Friday, 27 January 2017

Ramayana History In Period

Lord Hanuman is well known for his extreme devotion to Lord Rama. Lord Hanuman is always depicted in the Indian folklaire as an icon of true devotion and a symbol of the power of true devotion and chastity.
Lord Hanuman's devotion to Lord Rama is symbolic of the devotion of the enlightened individual soul towards the supreme soul.
Many stories from the Indian literature tell the tales of Lord Hanuman protecting devotees of Lord Rama and helping those who seek his either spiritually or otherwise. Swami Tulasidas has written these lines in respect of Lord Hanuman's great character, in praise of his powers and also devotion.


Ramayana History In Period:

Some cultural evidence, such as the presence of sati in Mahabharata but not in the main body of Ramayana, suggests that Ramayana predates Mahabharata. However, the general cultural background of Ramayana is one of the post-urbanization period of the eastern part of north India and Nepal, while Mahabharata reflects the Kuru areas west of this, from the Rigvedic to the late Vedic period.
By tradition, the text belongs to the Treta Yuga, second of the four eons (yuga) of Hindu chronology. Rama is said to have been born in the Treta yuga to king Dasharatha in the Ikshvaku dynasty.
The names of the characters (Rama, Sita, Dasharatha, Janaka, Vashista, Vishwamitra) are all known in late Vedic literature. However, nowhere in the surviving Vedic poetry is there a story similar to the Ramayana of Valmiki. According to the modern academic view, Vishnu, who, according to bala kanda, was incarnated as Rama, first came into prominence with the epics themselves and further, during the puranic period of the later 1st millennium CE. Also, in the epic Mahabharata, there is a version of Ramayana known as Ramopakhyana. This version is depicted as a narration to Yudhishthira.
There is general consensus that books two to six form the oldest portion of the epic, while the first and last books (Bala Kanda and Uttara Kanda, respectively) are later additions.[citation needed] The author or authors of Bala Kanda and Ayodhya Kanda appear to be familiar with the eastern Gangetic basin region of northern India and with the Kosala and Magadha region during the period of the sixteen Mahajanapadas, based on the fact that the geographical and geopolitical data accords with what is known about the region. The knowledge of the location of the island of Lanka also lacks detail.[citation needed] Basing his assumption on these features, archeologist Hasmukh Dhirajlal Sankalia has proposed a date of the 4th century BC for the composition of the text. Historian and Indologist Arthur Llewellyn Basham is of the opinion that Rama may have been a minor chief who lived in the 8th or the 7th century BCE.[citation needed]

Ramayana History Textual History And Structure

Lord Hanuman is well known for his extreme devotion to Lord Rama. Lord Hanuman is always depicted in the Indian folklaire as an icon of true devotion and a symbol of the power of true devotion and chastity.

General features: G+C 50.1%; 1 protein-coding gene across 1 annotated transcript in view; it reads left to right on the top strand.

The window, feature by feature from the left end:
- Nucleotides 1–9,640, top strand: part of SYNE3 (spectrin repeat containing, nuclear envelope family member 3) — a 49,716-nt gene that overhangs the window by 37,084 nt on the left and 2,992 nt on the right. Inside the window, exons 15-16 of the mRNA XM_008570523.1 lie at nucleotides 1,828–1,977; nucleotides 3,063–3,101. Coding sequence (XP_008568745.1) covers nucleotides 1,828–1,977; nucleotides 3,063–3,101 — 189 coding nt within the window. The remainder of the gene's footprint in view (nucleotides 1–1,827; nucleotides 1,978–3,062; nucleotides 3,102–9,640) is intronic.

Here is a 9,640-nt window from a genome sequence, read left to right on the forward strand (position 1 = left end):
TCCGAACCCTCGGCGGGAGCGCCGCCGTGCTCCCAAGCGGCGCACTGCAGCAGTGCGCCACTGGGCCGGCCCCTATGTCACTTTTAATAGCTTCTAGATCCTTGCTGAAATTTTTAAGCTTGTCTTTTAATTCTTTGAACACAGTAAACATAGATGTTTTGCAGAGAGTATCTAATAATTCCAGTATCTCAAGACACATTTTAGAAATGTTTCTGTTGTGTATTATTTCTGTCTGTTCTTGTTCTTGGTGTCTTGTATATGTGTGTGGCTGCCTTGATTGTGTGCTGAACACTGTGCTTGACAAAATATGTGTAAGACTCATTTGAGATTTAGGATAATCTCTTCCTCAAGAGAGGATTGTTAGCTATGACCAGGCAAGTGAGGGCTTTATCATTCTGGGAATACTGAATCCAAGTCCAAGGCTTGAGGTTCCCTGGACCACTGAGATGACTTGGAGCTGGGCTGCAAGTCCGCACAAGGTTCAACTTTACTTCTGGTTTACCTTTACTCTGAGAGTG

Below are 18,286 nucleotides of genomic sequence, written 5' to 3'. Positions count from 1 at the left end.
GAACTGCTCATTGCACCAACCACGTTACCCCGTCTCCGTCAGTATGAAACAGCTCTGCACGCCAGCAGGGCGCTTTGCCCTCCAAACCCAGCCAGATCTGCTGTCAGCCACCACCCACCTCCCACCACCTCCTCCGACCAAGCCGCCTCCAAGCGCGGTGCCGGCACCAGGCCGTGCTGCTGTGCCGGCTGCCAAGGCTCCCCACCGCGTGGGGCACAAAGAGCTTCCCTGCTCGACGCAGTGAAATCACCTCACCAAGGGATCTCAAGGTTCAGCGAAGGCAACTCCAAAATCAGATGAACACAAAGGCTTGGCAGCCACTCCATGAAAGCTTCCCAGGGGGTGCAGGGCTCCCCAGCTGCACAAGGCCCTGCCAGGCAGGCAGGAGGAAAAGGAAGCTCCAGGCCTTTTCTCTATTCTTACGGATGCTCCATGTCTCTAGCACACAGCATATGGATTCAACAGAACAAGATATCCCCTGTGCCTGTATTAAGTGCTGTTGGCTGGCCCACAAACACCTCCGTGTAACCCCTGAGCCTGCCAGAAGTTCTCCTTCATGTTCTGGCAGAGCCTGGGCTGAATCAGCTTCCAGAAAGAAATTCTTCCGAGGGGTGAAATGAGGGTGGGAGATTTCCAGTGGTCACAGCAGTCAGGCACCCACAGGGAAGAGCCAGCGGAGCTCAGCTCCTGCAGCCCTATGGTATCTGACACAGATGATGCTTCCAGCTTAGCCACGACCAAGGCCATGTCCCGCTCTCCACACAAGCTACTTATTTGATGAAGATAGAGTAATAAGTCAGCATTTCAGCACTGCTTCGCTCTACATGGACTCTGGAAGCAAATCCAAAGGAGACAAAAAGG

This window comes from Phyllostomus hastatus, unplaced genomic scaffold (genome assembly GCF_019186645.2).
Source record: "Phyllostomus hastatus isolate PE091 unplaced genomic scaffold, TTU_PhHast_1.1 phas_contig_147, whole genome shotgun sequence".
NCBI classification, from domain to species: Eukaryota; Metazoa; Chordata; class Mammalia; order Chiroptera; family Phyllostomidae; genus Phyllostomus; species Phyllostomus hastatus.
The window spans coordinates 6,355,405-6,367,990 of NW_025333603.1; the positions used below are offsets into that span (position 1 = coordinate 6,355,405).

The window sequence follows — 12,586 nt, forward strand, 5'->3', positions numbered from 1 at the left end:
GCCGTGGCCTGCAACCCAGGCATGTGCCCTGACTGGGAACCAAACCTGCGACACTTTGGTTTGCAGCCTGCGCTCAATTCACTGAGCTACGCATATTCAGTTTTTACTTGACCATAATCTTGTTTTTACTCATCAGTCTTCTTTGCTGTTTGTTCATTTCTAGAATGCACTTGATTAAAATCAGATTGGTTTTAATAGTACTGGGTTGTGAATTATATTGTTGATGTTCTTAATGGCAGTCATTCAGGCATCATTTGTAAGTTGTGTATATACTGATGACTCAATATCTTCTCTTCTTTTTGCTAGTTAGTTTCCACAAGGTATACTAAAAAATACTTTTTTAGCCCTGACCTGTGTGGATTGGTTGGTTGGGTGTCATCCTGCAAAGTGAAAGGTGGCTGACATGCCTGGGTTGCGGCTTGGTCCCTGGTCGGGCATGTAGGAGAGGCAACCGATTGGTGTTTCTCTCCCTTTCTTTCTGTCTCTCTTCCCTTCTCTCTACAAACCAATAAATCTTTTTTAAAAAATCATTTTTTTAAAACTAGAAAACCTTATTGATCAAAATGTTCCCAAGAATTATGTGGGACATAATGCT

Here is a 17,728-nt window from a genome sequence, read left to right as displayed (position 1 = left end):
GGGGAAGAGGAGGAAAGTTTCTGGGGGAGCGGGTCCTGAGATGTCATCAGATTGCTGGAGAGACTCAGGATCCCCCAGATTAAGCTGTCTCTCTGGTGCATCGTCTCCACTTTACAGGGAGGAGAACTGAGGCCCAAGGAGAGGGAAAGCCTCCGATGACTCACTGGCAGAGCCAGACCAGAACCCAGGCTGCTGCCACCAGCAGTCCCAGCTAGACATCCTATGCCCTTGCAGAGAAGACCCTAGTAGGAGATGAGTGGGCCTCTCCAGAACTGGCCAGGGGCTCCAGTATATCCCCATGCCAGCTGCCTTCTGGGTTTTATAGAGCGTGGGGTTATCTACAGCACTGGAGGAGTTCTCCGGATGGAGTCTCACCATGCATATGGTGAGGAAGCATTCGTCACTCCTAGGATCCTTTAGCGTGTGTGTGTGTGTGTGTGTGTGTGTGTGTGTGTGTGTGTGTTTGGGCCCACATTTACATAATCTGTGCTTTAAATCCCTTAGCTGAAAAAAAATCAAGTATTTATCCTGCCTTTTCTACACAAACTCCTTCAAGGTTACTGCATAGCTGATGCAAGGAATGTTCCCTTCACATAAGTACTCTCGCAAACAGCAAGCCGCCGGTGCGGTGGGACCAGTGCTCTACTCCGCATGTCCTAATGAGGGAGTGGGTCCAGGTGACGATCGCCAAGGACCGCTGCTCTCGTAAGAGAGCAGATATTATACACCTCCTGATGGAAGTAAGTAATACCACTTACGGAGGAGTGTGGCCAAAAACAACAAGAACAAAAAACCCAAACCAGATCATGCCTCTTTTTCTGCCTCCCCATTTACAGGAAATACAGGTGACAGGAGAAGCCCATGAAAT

Lord Hanuman's devotion to Lord Rama is symbolic of the devotion of the enlightened individual soul towards the supreme soul.
Many stories from the Indian literature tell the tales of Lord Hanuman protecting devotees of Lord Rama and helping those who seek his either spiritually or otherwise. Swami Tulasidas has written these lines in respect of Lord Hanuman's great character, in praise of his powers and also devotion.



Ramayana History Textual History And Structure:


According to Hindu tradition—and according to the Ramayana itself—the epic belongs to the genre of itihasa like Mahabharata. The definition of itihāsa is a narrative of past events (purāvṛtta) which includes teachings on the goals of human life. According to Hindu tradition, Ramayana takes place during a period of time known as Treta Yuga.[citation needed]
In its extant form, Valmiki's Ramayana is an epic poem of some 24,000 verses. The text survives in several thousand partial and complete manuscripts, the oldest of which is a palm-leaf manuscript found in Nepal and dated to the 11th century CE. A Times of India report dated 18 December 2015 informs about discovery of a 6th-century manuscript of the Ramayana at the Asiatic Society library, Kolkata.[2] The Ramayana text has several regional renderings, recensions and subrecensions. Textual scholar Robert P. Goldman differentiates two major regional recensions: the northern (n) and the southern (s). Scholar Romesh Chunder Dutt writes that "the Ramayana, like the Mahabharata, is a growth of centuries, but the main story is more distinctly the creation of one mind."
There has been discussion as to whether the first and the last chapters of Valmiki's Ramayana were composed by the original author. Most Hindus still believe they are integral parts of the book, in spite of some style differences and narrative contradictions between these two chapters and the rest of the book.{{[3]}}
Famous retellings include Gona Budda Reddy's Ramayanam in Telugu, Kamban's Ramavataram in Tamil (c. 11th–12th century), Madhava Kandali's Saptakanda Ramayana in Assamese (c. 14th century), Krittibas Ojha's Krittivasi Ramayan (also known as Shri Rama Panchali) in Bengali (c. 15th century), Sarala Das' Vilanka Ramayana(c. 15th century)[4][5][6][7] and Balaram Das' Dandi Ramayana (also known as the Jagamohan Ramayana) (c. 16th century) both in Odia, sant Eknath's Bhavarth Ramayan (c. 16th century) in Marathi, Tulsidas' Ramcharitamanas (c. 16th century) in Awadhi (which is an eastern form of Hindi) and Thunchaththu Ezhuthachan's Adhyathmaramayanam in Malayalam.[citation needed]